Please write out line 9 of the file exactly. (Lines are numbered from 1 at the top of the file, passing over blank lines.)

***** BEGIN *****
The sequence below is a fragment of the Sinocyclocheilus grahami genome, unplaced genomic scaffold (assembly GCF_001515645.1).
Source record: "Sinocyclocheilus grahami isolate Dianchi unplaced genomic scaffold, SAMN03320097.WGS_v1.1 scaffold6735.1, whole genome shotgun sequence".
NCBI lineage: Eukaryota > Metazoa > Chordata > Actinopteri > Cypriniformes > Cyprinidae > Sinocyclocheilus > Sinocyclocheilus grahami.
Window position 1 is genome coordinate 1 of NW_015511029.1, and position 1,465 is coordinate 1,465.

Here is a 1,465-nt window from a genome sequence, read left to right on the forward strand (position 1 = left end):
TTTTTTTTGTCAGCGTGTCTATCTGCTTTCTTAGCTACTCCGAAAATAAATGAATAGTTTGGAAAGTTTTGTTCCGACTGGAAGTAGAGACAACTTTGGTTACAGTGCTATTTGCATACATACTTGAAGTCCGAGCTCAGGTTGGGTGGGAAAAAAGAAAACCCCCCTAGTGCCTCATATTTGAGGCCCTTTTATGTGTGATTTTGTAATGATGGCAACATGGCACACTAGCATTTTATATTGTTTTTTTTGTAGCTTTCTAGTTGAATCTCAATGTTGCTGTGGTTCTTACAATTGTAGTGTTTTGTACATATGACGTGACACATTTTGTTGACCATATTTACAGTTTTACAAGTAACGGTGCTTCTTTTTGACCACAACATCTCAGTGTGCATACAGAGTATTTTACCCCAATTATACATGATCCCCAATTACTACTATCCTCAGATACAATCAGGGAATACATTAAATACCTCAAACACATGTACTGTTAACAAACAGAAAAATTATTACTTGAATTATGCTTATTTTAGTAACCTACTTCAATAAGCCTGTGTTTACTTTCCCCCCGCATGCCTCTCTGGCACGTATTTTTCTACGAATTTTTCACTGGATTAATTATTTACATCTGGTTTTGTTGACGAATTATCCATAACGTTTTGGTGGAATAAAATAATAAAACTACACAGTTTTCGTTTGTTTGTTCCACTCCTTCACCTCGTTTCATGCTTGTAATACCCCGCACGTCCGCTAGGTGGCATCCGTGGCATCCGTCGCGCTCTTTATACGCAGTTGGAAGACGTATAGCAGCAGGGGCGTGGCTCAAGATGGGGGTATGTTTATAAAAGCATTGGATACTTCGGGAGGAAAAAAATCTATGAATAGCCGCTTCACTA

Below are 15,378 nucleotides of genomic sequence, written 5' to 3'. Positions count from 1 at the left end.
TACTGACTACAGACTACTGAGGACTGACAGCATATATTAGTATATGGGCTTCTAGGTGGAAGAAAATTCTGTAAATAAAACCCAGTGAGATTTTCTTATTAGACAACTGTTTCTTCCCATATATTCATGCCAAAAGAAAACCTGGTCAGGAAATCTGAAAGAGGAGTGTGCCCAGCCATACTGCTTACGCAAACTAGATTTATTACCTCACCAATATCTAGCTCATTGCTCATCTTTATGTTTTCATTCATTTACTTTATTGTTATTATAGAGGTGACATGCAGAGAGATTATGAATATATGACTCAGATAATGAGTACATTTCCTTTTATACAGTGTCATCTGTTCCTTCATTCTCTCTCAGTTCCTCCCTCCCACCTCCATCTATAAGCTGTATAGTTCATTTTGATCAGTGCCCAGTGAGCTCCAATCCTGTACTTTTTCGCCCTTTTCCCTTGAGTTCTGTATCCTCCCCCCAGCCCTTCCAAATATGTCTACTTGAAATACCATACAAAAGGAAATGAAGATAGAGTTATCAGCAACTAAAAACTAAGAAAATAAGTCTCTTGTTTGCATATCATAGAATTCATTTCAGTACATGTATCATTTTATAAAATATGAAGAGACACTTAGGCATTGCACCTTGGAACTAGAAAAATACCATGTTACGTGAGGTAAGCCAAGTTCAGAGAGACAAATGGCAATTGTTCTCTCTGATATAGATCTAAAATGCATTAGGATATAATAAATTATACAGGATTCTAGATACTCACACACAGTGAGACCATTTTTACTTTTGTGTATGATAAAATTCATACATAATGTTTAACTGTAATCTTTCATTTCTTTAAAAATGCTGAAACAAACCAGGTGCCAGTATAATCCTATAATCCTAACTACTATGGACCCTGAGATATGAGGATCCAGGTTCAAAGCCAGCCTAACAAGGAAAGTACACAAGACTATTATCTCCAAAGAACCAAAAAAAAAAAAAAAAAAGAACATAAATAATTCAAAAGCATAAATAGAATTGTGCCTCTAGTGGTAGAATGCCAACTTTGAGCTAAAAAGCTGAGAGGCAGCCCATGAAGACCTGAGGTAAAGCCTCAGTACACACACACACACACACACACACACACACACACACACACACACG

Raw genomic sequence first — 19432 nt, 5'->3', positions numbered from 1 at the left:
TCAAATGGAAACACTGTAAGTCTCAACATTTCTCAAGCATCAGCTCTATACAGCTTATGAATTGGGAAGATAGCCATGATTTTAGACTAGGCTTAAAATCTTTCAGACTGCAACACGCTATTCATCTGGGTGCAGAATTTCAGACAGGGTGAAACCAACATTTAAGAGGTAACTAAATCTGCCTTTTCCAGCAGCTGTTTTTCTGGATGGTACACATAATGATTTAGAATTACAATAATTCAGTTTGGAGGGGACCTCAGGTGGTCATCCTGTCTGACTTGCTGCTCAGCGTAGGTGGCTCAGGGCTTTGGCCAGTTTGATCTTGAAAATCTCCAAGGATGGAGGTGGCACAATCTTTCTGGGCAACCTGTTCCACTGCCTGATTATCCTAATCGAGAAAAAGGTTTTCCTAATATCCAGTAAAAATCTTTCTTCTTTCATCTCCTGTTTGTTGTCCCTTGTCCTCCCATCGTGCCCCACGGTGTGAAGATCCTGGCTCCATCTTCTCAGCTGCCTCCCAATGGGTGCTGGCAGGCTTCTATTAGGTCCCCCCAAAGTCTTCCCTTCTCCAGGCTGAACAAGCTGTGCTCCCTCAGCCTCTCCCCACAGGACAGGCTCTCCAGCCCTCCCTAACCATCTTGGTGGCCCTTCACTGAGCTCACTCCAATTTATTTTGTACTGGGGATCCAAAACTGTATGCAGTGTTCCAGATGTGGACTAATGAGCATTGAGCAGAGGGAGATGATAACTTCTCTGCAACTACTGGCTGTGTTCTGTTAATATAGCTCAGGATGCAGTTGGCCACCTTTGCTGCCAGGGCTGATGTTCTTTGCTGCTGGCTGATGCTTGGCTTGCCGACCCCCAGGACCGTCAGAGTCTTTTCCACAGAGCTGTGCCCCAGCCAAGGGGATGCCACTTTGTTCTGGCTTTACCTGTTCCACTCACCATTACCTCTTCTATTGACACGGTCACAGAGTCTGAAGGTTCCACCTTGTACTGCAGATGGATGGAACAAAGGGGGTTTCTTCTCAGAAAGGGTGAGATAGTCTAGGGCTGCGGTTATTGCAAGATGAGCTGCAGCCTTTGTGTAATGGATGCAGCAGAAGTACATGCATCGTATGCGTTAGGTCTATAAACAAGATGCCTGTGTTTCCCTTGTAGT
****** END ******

Raw genomic sequence first — 19432 nt, 5'->3', positions numbered from 1 at the left: